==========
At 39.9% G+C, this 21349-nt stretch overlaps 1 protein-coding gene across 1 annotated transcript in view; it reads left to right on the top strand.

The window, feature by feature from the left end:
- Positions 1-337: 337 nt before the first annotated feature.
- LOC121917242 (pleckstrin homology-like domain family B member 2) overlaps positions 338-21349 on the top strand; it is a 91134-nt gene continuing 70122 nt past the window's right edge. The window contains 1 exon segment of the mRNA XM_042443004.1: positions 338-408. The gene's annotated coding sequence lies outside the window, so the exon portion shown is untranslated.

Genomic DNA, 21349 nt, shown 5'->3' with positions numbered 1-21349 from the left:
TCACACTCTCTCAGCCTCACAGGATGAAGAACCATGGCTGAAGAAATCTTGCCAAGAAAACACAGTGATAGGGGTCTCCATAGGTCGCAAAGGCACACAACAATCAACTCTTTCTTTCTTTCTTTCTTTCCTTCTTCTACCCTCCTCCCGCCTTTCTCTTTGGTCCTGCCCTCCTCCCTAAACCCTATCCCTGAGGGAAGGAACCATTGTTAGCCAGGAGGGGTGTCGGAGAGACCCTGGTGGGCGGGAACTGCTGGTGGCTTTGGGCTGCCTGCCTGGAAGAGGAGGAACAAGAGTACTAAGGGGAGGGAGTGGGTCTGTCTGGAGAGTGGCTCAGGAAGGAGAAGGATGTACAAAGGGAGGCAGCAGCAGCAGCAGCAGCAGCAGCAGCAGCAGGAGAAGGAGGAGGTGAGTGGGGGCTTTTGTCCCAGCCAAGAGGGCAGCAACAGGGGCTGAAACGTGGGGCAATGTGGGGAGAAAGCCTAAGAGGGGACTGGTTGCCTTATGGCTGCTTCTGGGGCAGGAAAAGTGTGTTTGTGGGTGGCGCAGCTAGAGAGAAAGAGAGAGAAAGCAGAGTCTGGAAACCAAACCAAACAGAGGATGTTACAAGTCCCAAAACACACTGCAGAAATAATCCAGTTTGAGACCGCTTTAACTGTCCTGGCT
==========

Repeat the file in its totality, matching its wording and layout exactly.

At 39.9% G+C, this 21349-nt stretch overlaps 1 protein-coding gene across 1 annotated transcript in view; it reads left to right on the top strand.

The window, feature by feature from the left end:
- Positions 1-337: 337 nt before the first annotated feature.
- LOC121917242 (pleckstrin homology-like domain family B member 2) overlaps positions 338-21349 on the top strand; it is a 91134-nt gene continuing 70122 nt past the window's right edge. The window contains 1 exon segment of the mRNA XM_042443004.1: positions 338-408. The gene's annotated coding sequence lies outside the window, so the exon portion shown is untranslated.

Genomic DNA, 21349 nt, shown 5'->3' with positions numbered 1-21349 from the left:
TCACACTCTCTCAGCCTCACAGGATGAAGAACCATGGCTGAAGAAATCTTGCCAAGAAAACACAGTGATAGGGGTCTCCATAGGTCGCAAAGGCACACAACAATCAACTCTTTCTTTCTTTCTTTCTTTCCTTCTTCTACCCTCCTCCCGCCTTTCTCTTTGGTCCTGCCCTCCTCCCTAAACCCTATCCCTGAGGGAAGGAACCATTGTTAGCCAGGAGGGGTGTCGGAGAGACCCTGGTGGGCGGGAACTGCTGGTGGCTTTGGGCTGCCTGCCTGGAAGAGGAGGAACAAGAGTACTAAGGGGAGGGAGTGGGTCTGTCTGGAGAGTGGCTCAGGAAGGAGAAGGATGTACAAAGGGAGGCAGCAGCAGCAGCAGCAGCAGCAGCAGCAGCAGGAGAAGGAGGAGGTGAGTGGGGGCTTTTGTCCCAGCCAAGAGGGCAGCAACAGGGGCTGAAACGTGGGGCAATGTGGGGAGAAAGCCTAAGAGGGGACTGGTTGCCTTATGGCTGCTTCTGGGGCAGGAAAAGTGTGTTTGTGGGTGGCGCAGCTAGAGAGAAAGAGAGAGAAAGCAGAGTCTGGAAACCAAACCAAACAGAGGATGTTACAAGTCCCAAAACACACTGCAGAAATAATCCAGTTTGAGACCGCTTTAACTGTCCTGGCT